4. UnitedBySports.com said, on August 23, 2008 at 10:17 am

    This will be very helpful, thank you

  5. geekMenu said, on September 23, 2008 at 1:23 pm

    Hey, Just thought I’d point out that cryptableapps is largely deprecated and no longer developed. The author has published geek.menu which is a fork of the PortableApps menu project that adds many more features

  6. Domek said, on October 11, 2008 at 11:27 pm

    That is one helpful article. Many thanks.
    http://theanimeblizzard.com/

  7. Viv said, on December 02, 2008 at 7:27 am

    Cool! So, for the non-geeky like me, would I simply be able to plug this in at any internet cafe? Is there any software on the computer I plug into that could intercept and decode my emails, passwords, etc? Or any malicious software that could secretly copy my files while I’m connected?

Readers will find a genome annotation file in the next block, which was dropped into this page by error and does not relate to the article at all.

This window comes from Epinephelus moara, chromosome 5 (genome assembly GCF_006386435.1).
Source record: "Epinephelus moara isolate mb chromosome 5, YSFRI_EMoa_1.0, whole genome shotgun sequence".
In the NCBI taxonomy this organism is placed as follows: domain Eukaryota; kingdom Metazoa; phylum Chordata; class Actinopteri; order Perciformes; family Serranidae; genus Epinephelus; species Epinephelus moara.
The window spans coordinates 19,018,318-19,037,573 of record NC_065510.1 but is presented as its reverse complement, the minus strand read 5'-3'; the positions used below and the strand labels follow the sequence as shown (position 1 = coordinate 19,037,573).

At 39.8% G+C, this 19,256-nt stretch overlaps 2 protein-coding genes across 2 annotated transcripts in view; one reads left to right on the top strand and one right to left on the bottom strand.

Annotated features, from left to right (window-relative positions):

What about Big Brother Cafes like in China? I hear they have hidden cameras and depending on what websites you visit and activities you do (all monitored) that they’ll make secret calls to the Big Eye while you’re unsuspectingly surfing away.

    What about keylogging software? Would anyone be able to track my webconnections (which banks I’m connecting to, etc)?

    Could OpenOffice be installed? Would an 80 gig USB key do the trick? And could all this be done on an IPOD?

    THANKS for answering my questions. I want to teach my students how to do this as well.

  8. Kevin said, on February 13, 2009 at 3:57 pm

    I have been using mobile apps for a long time. Most are actualy quite secure, and believe it or not they run very well. When I just purchased my new laptop I made it a point to run everything possible off of my pen drive. I am only using an 8 GIG usb drive and store everything I have on it. I usually make a backup of the drive on my computer (just in case) but have had no problems running everything from dreamweaver, to firefox on it. I would suggest this route to anyone wanting to stay “mobile”

    Nice article….

  9. USA Wii Games said, on March 20, 2009 at 8:07 pm